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I wonder if it's quite as simple as being reducible to salary as a single (or majority) variable. I tend to think people are willing to work a poorly paid job if there was some kind of light at the end of the tunnel (career advancement, primarily). (As a casual outside observer, and with all due respect) My bet would be that a pervasive sense of pointlessness or helplessness in society is an equal partner along with low entry level salaries in the case of Greece and many countries that face similar struggles.



There are only so many dollars you can shave off of your employment budget before people decide they do not have to bother.

It's an escalating problem in Eastern Europe in general. Our politicians are way too greedy. They lost all perspective. They try being a bit more insolent since the last year, they sit and wait -- no revolts, no fires, no pitchforks. So hey, these people don't mind! Let's get EVEN MORE money from them! Sadly it's how it has been going ever since the fall of the Soviet Union. Many elderly people say: "It was not all sunshine and rainbows back then either but at least the people had everything necessary to live respectful lives". They do have a point.

Thank the gods for internet and for me being a programmer ever since teenager. Otherwise I would probably live off social benefits as well.

It's very easy to demean people for being lazy or unmotivated or non-ambitious. But the reality is, the best career advancement ~85% of the people around here can hope for is an awful job with 2-3 hours of commuting in total for the day, for an income that exceeds the bare minimum needs with 5-10%. So it's pretty normal many decide not to bother, or to turn to petty crime.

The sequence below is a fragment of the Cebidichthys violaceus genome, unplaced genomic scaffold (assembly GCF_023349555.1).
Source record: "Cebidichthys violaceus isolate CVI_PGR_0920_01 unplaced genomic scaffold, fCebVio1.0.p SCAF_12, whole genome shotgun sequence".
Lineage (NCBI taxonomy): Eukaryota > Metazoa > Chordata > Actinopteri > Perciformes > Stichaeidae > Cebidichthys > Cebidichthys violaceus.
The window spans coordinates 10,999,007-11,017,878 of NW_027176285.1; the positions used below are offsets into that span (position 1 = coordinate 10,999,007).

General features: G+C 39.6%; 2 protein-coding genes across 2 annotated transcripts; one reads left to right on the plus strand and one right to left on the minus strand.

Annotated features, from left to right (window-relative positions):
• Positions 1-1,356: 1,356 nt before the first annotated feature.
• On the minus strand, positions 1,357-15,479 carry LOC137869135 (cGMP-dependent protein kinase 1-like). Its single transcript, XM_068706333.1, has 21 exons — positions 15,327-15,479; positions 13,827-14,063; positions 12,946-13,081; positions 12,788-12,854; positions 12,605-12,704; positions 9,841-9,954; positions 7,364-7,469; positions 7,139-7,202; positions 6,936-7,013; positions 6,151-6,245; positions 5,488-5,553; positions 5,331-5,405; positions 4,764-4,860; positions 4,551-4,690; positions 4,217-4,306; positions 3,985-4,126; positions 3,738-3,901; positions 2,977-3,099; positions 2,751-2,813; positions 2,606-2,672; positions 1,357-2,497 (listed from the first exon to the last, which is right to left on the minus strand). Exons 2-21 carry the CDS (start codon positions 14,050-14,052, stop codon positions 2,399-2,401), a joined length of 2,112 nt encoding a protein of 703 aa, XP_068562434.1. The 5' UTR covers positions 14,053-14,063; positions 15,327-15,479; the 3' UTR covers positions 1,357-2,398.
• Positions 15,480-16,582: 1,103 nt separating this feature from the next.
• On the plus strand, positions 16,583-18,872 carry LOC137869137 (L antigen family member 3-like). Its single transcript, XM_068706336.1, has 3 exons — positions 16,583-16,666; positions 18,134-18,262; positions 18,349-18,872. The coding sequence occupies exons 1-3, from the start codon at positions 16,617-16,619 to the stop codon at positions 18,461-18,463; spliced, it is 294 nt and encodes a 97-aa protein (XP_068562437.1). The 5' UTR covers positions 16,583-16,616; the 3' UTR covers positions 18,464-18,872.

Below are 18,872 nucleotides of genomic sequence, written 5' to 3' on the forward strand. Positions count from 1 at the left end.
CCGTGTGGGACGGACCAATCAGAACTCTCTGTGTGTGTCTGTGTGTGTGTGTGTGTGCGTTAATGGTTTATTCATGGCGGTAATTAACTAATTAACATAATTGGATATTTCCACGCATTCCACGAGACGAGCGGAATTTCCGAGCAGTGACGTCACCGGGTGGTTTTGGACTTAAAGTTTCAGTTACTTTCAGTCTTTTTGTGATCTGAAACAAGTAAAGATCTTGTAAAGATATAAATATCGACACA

The version of that currently operating in Hungary is that even though living on benefits is impossible, you can just go to Austria/Germany/UK and make way more money. Interestingly this is less true of programmers than it is of waiters and cooks, but then it's extremely true of doctors and plumbers.

Nobody in Budapest expects to make even a Berlin salary, but the difference is big enough now that lots of people say screw it, better to live abroad at least long enough to buy an apartment and so on at home. But I doubt many of those people will be coming back.

Ironically enough you could make a killing as a plumber anywhere in Germany right now, or in Vienna, or in Budapest, as per your choice. But a ton of Hungarian plumbers left when it wasn't like that, and now they have lives in Dinkelacker or wherever.


And it doesn’t help that large companies use to hire jobs that are low skilled directly and at least there was an opportunity for advancement. But now with most of those jobs being contracted out, there is no chance for advancement.

I’m even seeing that in IT. Back in the day you could start out as tech support, or an operator (as I did - long story) and be given a chance to program and move up. Now even those jobs are outsourced. It’s just as easy to hire someone from a foreign country to admin your AWS hosted instances as it is to hire someone locally.


If people are willing to drive a truck carrying garbage and feces all day, it is about money. Maybe also about shorter work days, but that is also related to money.


It really is reducible to the differential between salary and unemployment benefit, which is the opportunity cost of not taking a job. This is a well-known phenomenon in economics since the stagflation of the 70's, called the "poverty trap".




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